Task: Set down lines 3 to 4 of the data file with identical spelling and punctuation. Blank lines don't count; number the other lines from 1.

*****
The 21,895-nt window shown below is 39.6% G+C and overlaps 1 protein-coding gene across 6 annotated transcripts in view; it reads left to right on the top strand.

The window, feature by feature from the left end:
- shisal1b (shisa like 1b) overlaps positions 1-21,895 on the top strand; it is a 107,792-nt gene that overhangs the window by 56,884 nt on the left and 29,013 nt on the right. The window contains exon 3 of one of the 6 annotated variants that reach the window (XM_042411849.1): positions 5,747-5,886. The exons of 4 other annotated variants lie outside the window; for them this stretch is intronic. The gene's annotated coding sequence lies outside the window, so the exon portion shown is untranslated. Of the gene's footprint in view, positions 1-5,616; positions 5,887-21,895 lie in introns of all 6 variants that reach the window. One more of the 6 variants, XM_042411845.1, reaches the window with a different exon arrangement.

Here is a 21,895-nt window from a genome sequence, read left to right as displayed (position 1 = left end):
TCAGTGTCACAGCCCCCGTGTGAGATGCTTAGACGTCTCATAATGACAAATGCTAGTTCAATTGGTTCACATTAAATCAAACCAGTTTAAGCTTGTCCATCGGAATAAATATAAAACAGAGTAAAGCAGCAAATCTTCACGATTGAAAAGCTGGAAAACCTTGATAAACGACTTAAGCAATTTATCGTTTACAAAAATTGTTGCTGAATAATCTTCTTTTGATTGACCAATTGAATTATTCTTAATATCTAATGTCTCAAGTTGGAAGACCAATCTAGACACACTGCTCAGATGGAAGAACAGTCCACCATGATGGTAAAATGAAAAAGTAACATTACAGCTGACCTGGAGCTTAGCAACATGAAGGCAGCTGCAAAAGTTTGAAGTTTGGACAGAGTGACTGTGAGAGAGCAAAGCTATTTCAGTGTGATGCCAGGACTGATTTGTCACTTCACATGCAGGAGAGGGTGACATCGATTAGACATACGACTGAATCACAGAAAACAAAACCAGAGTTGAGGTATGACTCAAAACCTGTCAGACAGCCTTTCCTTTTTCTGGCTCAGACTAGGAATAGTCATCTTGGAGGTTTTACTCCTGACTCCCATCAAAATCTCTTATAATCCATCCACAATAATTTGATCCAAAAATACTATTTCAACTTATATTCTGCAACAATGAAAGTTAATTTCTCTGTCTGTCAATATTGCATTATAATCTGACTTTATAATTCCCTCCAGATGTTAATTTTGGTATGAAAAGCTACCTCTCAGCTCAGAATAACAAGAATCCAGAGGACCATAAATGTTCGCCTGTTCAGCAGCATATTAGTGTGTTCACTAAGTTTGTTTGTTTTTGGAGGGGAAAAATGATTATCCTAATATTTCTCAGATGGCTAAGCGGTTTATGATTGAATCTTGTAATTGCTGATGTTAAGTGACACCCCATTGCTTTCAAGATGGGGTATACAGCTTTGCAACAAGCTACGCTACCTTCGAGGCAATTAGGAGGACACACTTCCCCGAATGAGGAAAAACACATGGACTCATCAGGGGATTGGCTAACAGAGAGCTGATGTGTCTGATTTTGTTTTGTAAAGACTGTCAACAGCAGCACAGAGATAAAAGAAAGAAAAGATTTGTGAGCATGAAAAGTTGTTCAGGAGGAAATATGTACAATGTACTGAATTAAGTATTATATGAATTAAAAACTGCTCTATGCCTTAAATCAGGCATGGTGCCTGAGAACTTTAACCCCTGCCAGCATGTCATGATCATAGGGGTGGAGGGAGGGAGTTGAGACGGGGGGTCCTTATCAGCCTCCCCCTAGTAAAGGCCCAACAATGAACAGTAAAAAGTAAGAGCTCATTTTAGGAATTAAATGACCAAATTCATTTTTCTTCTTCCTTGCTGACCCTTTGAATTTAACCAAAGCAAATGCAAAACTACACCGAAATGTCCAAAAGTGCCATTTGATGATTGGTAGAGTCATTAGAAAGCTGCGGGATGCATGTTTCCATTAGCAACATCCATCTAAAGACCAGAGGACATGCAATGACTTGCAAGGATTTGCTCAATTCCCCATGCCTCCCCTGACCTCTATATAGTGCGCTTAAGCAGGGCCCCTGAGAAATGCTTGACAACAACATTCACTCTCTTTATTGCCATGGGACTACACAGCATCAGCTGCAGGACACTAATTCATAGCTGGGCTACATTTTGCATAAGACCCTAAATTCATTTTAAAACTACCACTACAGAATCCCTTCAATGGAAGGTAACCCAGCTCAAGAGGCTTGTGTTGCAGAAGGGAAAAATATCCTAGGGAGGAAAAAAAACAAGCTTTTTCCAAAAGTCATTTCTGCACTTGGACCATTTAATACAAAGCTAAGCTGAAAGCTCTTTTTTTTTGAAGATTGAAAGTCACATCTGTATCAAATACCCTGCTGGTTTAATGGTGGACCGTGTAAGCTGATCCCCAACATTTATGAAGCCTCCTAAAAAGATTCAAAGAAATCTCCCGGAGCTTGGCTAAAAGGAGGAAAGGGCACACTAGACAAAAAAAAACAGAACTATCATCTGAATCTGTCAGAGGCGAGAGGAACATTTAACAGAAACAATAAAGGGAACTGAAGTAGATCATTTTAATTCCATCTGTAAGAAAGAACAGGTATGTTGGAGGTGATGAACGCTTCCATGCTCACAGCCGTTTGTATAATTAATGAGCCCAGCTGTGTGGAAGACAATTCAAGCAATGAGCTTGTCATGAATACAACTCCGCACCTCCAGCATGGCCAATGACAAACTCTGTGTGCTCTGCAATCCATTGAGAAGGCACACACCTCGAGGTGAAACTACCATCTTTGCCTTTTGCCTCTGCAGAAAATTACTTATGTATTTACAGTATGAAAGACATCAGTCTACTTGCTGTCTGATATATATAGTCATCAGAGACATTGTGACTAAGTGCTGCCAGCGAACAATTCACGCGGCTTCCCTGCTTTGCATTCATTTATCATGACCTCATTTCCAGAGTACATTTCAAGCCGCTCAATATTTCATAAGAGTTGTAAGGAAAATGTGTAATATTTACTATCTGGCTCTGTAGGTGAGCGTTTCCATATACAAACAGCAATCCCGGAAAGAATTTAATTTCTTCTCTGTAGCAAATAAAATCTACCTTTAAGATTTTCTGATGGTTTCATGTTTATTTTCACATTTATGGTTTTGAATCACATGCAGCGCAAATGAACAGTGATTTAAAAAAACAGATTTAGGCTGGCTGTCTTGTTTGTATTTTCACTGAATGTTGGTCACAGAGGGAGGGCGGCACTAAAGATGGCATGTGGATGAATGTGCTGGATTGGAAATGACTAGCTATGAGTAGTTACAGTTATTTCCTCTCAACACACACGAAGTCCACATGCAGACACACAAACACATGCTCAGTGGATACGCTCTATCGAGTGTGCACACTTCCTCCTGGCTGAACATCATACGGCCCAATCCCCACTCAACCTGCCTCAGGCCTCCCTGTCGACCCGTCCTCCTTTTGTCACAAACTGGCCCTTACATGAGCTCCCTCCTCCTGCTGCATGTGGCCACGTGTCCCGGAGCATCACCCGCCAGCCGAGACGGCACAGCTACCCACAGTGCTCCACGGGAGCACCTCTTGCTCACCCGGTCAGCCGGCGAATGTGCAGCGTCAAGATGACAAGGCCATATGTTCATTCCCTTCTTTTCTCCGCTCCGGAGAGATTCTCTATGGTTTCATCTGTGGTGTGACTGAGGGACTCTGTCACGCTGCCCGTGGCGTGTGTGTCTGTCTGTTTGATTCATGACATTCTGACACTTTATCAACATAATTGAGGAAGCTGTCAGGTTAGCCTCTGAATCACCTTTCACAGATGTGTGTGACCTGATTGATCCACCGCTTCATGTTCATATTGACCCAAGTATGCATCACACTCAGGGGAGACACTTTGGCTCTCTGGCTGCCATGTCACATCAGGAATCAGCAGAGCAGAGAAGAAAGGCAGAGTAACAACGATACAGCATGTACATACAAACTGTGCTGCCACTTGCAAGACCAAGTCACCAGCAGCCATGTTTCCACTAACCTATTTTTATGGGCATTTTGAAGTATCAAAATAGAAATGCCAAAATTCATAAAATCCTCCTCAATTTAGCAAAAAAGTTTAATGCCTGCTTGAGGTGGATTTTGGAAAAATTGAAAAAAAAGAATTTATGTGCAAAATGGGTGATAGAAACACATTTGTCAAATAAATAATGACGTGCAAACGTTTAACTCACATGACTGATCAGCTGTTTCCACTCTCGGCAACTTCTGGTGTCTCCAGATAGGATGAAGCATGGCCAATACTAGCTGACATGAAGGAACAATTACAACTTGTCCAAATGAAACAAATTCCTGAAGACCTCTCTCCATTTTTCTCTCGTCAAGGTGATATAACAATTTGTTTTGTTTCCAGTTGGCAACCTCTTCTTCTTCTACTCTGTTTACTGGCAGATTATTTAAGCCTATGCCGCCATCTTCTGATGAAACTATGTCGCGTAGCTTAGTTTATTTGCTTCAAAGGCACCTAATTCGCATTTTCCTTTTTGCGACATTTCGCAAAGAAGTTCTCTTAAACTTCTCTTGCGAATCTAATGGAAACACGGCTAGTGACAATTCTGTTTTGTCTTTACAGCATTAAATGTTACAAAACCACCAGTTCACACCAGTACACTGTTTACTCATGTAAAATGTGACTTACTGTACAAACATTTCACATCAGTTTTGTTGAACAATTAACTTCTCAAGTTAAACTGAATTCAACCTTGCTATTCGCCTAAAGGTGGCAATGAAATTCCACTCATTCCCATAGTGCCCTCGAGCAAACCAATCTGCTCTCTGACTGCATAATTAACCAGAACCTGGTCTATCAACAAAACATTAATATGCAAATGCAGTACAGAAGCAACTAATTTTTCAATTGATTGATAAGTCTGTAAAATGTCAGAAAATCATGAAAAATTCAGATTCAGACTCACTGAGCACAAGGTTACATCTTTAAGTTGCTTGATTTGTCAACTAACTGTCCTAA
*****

- shisal1b (shisa like 1b) overlaps positions 1-21,895 on the top strand; it is a 107,792-nt gene that overhangs the window by 56,884 nt on the left and 29,013 nt on the right. The window contains exon 3 of one of the 6 annotated variants that reach the window (XM_042411849.1): positions 5,747-5,886. The exons of 4 other annotated variants lie outside the window; for them this stretch is intronic. The gene's annotated coding sequence lies outside the window, so the exon portion shown is untranslated. Of the gene's footprint in view, positions 1-5,616; positions 5,887-21,895 lie in introns of all 6 variants that reach the window. One more of the 6 variants, XM_042411845.1, reaches the window with a different exon arrangement.

Here is a 21,895-nt window from a genome sequence, read left to right as displayed (position 1 = left end):